adolescent humans. These urges are
controllable by spaying and neutering
Permitting your dog to have a litter to "show the kids the facts of life.” is no
longer an acceptable practice. There
are too many “homeless pets” that fill
shelters with innocent dogs looking for
Consult with your veterinarian on
spaying your female or neutering your
male dog. Once you have done this
“responsible dog ownership” and management
becomes an easier task.
Dogs are inherently “pack animals,”
meaning they like canine companionship
and self-determine their “pecking
order.” This extends to neighborhood
dogs and other animals in your home.
LAWS AND YOUR DOG
Most locations require you to keep your dog
on a leash when outside your property,
unless in an area designated as an “offleash”
area. Other laws may require rabies
vaccinations, control of your dog so it will
not be a community nuisance as well as
specific laws regarding aggressive dogs.
Check with local authorities, animal control,
and your home owners association
with your questions on requirements and
ACTIVITIES AND ENJOYMENT
Enjoy your dog with the many activities
available today. Some of these activities
are: obedience training and trials, agility,
conformation dog shows, field trials, hound
“scent/sight” trials, working dog weight
pulls, agility test, herding test, backpacking,
sledding and one of the newest activities
available for people and their dogs is fly
Being a “RESPONSIBLE DOG OWNER”
can be fun and an activity for the entire
family, human and canine.
CHILDREN & DOGS|
Behavioral assessment of child-directed canine aggression.
Department of Clinical Studies, School of Veterinary Medicine, University of Pennsylvania, Philadelphia, PA 19104-6010, USA. email@example.com
OBJECTIVE: To characterize behavioral circumstances of bites to children by dogs presented to a veterinary behavior clinic.
METHODS: Retrospective case series examining medical records of dogs presenting by referral to a university veterinary hospital for aggression and which had bitten a child <18 years old. Behavioral data included age of victim, familiarity with dog, and circumstances of bites.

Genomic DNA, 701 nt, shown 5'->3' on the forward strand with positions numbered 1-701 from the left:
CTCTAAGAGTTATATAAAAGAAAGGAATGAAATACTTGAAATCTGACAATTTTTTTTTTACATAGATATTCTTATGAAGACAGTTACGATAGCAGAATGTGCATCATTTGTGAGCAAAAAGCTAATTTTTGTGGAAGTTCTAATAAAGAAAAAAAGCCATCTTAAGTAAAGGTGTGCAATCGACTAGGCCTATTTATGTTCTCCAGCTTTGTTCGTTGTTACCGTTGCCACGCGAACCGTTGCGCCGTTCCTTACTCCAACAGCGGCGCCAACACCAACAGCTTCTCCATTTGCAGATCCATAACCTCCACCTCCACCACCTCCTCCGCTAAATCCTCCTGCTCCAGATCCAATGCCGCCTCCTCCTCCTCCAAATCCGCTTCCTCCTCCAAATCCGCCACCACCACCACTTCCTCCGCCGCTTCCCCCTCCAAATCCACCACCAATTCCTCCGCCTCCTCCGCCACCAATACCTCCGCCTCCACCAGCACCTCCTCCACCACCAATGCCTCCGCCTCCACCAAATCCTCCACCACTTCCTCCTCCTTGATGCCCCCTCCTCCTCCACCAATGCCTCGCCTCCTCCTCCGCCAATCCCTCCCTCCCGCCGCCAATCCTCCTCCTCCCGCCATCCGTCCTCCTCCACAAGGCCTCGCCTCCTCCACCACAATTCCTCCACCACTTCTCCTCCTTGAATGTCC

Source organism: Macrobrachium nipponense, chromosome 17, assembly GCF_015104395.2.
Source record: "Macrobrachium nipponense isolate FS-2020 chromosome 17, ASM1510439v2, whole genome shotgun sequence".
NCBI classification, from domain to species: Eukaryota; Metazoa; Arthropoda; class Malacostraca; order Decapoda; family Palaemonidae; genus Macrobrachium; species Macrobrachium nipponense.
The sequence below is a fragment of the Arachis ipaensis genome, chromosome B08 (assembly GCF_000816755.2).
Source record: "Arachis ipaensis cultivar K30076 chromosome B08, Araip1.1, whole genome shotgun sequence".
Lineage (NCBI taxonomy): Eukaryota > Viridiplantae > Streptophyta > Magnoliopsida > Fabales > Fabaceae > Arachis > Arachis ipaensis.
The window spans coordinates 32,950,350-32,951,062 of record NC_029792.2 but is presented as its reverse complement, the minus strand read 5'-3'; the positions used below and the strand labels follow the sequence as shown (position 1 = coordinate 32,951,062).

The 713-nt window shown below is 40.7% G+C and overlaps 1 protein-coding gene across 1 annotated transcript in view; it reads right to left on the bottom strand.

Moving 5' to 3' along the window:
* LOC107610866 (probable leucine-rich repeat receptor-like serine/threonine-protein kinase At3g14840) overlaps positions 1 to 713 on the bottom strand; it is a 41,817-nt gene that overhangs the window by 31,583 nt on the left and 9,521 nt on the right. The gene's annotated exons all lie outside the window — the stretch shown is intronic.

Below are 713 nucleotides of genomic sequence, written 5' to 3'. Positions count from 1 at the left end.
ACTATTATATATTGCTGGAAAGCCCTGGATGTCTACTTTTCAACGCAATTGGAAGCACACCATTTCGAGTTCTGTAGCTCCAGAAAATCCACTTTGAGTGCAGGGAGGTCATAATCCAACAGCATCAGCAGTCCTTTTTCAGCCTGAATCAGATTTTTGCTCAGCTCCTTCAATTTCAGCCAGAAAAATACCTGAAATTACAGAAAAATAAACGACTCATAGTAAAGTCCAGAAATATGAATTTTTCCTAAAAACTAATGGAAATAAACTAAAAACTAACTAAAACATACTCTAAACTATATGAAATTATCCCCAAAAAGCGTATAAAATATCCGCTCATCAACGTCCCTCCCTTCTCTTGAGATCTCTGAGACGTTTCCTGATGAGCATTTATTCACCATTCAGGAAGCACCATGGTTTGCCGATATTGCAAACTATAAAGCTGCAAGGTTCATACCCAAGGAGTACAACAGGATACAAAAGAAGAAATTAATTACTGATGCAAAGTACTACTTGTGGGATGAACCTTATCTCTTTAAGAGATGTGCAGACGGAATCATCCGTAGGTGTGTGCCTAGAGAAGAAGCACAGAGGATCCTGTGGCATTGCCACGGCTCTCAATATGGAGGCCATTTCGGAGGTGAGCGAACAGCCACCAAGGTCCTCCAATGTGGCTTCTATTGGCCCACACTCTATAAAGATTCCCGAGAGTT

RESULTS: Records of bites to 111 children were examined. Children <6 years old were most commonly bitten in association with resource guarding (44%), whereas older children were most commonly bitten in association with territory guarding (23%). Similarly, food guarding was the most common circumstance for bites to familiar children (42%) and territory guarding for bites to unfamiliar children (53%). Behavioral screening of the 103 dogs examined revealed resource guarding (61%) and discipline measures (59%) as the most common stimuli for aggression. Anxiety screens revealed abnormalities in 77% of dogs. Potential contributory medical conditions were identified/suspected in 50% of dogs. When history before presentation was known, 66% of dogs had never previously bitten a child, and 19% had never bitten any human. Most dogs (93%) were neutered, and 66% of owners had taken their dogs to obedience training classes.
CONCLUSIONS: Most children were bitten by dogs with no history of biting children. There is a high rate of behavioral abnormalities (aggression and anxiety) in this canine population. Common calming measures (neutering, training) were not routinely effective deterrents.
PMID: 17916894 [PubMed - indexed for MEDLINE]PMCID: PMC2610618Free PMC Article
Young, Unsupervised Children Most at Risk for Dog Bites, Study Shows; Dogs Often Target a Child's Face and Eyes